For months, I resisted living and breathing princesses but have completely surrendered and now use their traits to keep the house in tip-top shape and my daughter active.

"Snow White loves scrubbing floors, don't you?," I ask my daughter.

"Let's read five books tonight just like Belle!"

"Tiana loves cooking dinner for her family, what are you making tonight?"

So I was more delighted than a princess at a ball when my coworker gave me the scoop last week about arranging for a Disney princess to call my daughter. The call from Belle congratulating her on being such a good helper "to her family and friend" threw my daughter through a loop. She wanted to know how Belle got my number and how did the princess know she was a good helper. Me: "I emailed her."

If your girl (or boy) is obsessed with princesses you should definitely request a call. Oh, and the princesses don't make calls until their morning chores are done, so the first scheduled call isn't until 10 a.m.

(Pictured: Salma Hayek and her 2-year-old daughter Valentina with Tiana, Cinderella and Snow White. Paul Hiffmeyer/Disney via Getty Images)

POSTED IN: Joy Oglesby (134)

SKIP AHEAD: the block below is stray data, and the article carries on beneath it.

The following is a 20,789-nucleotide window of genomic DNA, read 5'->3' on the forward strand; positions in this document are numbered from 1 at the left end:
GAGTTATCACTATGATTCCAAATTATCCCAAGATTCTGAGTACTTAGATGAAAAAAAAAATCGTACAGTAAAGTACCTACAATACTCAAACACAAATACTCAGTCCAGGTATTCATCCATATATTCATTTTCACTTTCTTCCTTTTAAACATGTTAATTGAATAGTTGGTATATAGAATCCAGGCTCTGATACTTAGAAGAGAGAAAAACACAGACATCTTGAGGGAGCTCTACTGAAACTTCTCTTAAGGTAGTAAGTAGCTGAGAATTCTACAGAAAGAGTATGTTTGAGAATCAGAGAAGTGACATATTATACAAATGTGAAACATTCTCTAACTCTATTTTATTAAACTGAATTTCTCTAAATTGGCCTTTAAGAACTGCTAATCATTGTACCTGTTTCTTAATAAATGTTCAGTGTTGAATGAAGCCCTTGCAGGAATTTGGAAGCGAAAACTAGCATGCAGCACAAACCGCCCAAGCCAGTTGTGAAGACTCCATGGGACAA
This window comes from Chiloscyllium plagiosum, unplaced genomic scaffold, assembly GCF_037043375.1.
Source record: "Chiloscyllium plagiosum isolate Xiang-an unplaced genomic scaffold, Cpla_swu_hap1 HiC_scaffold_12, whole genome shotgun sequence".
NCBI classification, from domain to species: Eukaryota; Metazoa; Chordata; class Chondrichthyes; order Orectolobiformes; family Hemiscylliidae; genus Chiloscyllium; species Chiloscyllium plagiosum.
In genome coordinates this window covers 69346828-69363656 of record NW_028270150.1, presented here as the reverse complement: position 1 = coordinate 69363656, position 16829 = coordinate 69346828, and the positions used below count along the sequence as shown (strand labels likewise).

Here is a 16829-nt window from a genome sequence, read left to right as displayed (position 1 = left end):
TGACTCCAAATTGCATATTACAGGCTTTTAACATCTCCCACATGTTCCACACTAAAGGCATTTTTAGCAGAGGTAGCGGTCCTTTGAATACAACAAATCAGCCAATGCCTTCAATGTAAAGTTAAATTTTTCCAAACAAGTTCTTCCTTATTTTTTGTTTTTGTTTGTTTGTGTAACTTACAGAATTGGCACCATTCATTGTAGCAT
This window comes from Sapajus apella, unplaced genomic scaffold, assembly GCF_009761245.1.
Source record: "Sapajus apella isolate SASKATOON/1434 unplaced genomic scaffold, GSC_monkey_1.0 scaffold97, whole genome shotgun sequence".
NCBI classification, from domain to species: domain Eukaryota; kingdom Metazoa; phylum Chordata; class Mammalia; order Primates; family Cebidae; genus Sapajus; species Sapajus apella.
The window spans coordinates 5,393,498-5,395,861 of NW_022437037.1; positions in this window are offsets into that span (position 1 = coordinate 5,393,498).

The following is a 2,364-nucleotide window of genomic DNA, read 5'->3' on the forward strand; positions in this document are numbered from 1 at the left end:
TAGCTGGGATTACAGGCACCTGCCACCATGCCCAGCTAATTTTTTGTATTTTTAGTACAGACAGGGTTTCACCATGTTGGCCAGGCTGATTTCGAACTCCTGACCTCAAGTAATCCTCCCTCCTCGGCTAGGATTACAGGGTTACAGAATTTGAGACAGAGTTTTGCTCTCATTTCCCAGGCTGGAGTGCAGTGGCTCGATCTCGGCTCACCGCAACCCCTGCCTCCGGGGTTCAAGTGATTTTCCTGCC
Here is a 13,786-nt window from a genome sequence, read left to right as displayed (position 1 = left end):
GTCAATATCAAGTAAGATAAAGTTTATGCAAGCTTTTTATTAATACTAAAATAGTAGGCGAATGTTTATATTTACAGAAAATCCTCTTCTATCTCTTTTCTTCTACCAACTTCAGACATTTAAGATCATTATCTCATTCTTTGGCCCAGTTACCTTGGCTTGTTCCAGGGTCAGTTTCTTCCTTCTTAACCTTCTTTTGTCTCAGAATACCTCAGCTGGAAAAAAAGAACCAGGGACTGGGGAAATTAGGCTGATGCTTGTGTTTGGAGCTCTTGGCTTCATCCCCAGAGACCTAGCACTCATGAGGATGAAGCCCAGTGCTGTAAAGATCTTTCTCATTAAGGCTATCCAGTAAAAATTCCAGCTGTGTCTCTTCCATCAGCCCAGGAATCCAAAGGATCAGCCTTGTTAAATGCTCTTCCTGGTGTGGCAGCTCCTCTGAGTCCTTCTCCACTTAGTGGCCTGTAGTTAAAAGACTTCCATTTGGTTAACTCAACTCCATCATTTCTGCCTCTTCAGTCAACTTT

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September 7, 2011

Why I banned the Kardashians from my house

I don't monitor my kids' TV watching as much as I should. They watch a lot of reality shows, ranging from the "Housewives" series to "The Glee Project."kardashian.jpg

And the most irritating of them all: "Keeping Up with the Kardashians." I know Kim Kardashian is famous for her sex tape. But on her family's reality series, she and her sisters seem to do a lot of laying lazily on their beds and going shopping.

Until I was making dinner one night and these words seemed to repeat themselves from the TV: "Sex." "Sex." "Sex." "Sex toys." It was almost like the producers had asked them to see how many times the words could be used in one segment. My 12-year-old and her friend were watching, and I told them to turn it off immediately.

I asked my 14-year-old why she watches the show. She started talking about all the intriguing family relationships. I told her to stop recording it because it was inappropriate.

But I realize that even if I ban the Kardashians, the kids can still watch them easily, on YouTube or so many other ways when I'm not looking. And I was right: After my "ban," I caught one of my kids watching the show on her iPod before she went to bed. I wonder what the Kardashian allure is that kids can't resist them.


POSTED IN: Lois Solomon (211)

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September 2, 2011

New baby? Finding ways to save money

By Lisa J. Huriash